Mice engineered to produce high levels of the antioxidant catalase live significantly longer than their wildtype counterparts, according to a report published online by Science this week. Researchers observed the largest lifespan extension when they targeted the catalase to mitochondria, which are thought to be the major cellular source of reactive oxygen species (ROS) such as hydrogen peroxide.

The results lend support to the free-radical theory of aging, which attributes many of the infirmities of old age to accumulated cellular damage caused by ROS and the free radicals they generate. Although such damage increases with age, previous attempts to manipulate it have yielded contradictory results. "Until this study, it wasn't clear that it was truly a cause [of aging in mammals] or an effect that correlated with age," David Sinclair of Harvard Medical School, Boston, who was not involved in the study, told The Scientist. "It's a pretty big...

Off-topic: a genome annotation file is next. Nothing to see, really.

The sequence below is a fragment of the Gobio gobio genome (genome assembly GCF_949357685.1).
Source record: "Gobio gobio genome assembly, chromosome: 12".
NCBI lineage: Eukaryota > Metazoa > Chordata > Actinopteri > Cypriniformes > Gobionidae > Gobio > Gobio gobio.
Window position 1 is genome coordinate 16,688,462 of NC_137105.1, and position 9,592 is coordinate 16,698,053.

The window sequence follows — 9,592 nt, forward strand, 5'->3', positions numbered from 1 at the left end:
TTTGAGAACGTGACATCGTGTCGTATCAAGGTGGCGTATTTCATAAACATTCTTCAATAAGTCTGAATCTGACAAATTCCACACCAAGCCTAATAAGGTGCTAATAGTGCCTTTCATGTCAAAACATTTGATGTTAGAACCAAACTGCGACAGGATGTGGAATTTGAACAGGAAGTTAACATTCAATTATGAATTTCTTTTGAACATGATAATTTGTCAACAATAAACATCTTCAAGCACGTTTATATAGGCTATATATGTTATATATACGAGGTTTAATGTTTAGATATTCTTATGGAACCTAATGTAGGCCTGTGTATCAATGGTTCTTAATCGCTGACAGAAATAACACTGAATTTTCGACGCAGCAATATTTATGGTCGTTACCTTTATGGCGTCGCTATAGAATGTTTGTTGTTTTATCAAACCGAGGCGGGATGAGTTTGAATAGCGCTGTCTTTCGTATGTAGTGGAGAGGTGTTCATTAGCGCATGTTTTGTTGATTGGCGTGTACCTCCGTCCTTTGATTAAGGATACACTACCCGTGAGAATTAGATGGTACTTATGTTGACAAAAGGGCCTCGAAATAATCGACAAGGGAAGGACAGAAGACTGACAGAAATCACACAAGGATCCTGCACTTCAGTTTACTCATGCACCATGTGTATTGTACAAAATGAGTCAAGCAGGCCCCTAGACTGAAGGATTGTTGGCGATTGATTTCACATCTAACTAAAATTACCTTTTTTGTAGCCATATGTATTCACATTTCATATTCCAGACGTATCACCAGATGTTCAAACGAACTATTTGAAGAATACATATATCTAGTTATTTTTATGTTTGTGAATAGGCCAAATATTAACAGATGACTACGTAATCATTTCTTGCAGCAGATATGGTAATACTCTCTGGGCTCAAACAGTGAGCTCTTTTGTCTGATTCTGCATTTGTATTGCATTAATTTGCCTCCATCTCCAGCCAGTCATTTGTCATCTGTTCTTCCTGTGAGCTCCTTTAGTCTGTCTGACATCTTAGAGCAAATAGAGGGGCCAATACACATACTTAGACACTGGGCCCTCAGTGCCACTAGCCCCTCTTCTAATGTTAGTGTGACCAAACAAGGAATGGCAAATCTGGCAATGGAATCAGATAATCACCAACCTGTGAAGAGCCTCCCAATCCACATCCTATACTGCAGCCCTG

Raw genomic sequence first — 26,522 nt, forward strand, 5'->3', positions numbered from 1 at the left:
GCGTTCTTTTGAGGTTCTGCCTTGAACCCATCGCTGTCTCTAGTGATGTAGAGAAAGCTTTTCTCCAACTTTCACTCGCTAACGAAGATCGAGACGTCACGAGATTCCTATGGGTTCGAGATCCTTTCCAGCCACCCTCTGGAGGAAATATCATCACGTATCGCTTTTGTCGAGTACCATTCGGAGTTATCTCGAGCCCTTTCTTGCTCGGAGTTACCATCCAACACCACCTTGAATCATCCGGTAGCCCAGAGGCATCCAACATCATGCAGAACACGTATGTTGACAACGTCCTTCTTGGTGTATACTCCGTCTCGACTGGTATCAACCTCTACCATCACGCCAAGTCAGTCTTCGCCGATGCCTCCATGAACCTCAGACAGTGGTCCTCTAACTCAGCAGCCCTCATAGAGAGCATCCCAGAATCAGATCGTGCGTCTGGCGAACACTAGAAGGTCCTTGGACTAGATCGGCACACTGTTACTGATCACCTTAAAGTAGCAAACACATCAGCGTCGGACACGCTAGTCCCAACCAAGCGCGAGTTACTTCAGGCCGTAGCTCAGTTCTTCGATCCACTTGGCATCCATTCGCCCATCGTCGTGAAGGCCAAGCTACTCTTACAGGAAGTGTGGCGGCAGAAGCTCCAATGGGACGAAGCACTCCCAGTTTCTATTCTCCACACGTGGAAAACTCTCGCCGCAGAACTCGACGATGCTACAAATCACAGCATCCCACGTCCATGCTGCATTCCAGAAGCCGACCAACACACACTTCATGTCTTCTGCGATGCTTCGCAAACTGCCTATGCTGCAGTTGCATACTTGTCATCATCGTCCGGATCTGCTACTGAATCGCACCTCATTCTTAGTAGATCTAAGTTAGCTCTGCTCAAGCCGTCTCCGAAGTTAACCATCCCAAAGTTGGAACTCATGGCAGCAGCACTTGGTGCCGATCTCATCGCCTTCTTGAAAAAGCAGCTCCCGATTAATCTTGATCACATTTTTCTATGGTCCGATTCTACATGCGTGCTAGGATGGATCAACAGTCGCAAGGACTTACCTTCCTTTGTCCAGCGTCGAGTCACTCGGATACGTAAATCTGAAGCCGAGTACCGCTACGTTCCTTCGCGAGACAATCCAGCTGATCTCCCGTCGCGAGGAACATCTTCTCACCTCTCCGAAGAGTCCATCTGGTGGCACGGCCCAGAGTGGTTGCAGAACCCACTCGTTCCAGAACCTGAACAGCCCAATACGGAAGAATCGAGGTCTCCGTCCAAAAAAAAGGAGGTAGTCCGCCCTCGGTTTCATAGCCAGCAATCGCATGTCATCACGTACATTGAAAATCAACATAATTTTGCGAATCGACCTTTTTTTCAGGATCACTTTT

Interested in reading more?

Become a Member of

Receive full access to more than 35 years of archives, as well as TS Digest, digital editions of The Scientist, feature stories, and much more!
Already a member?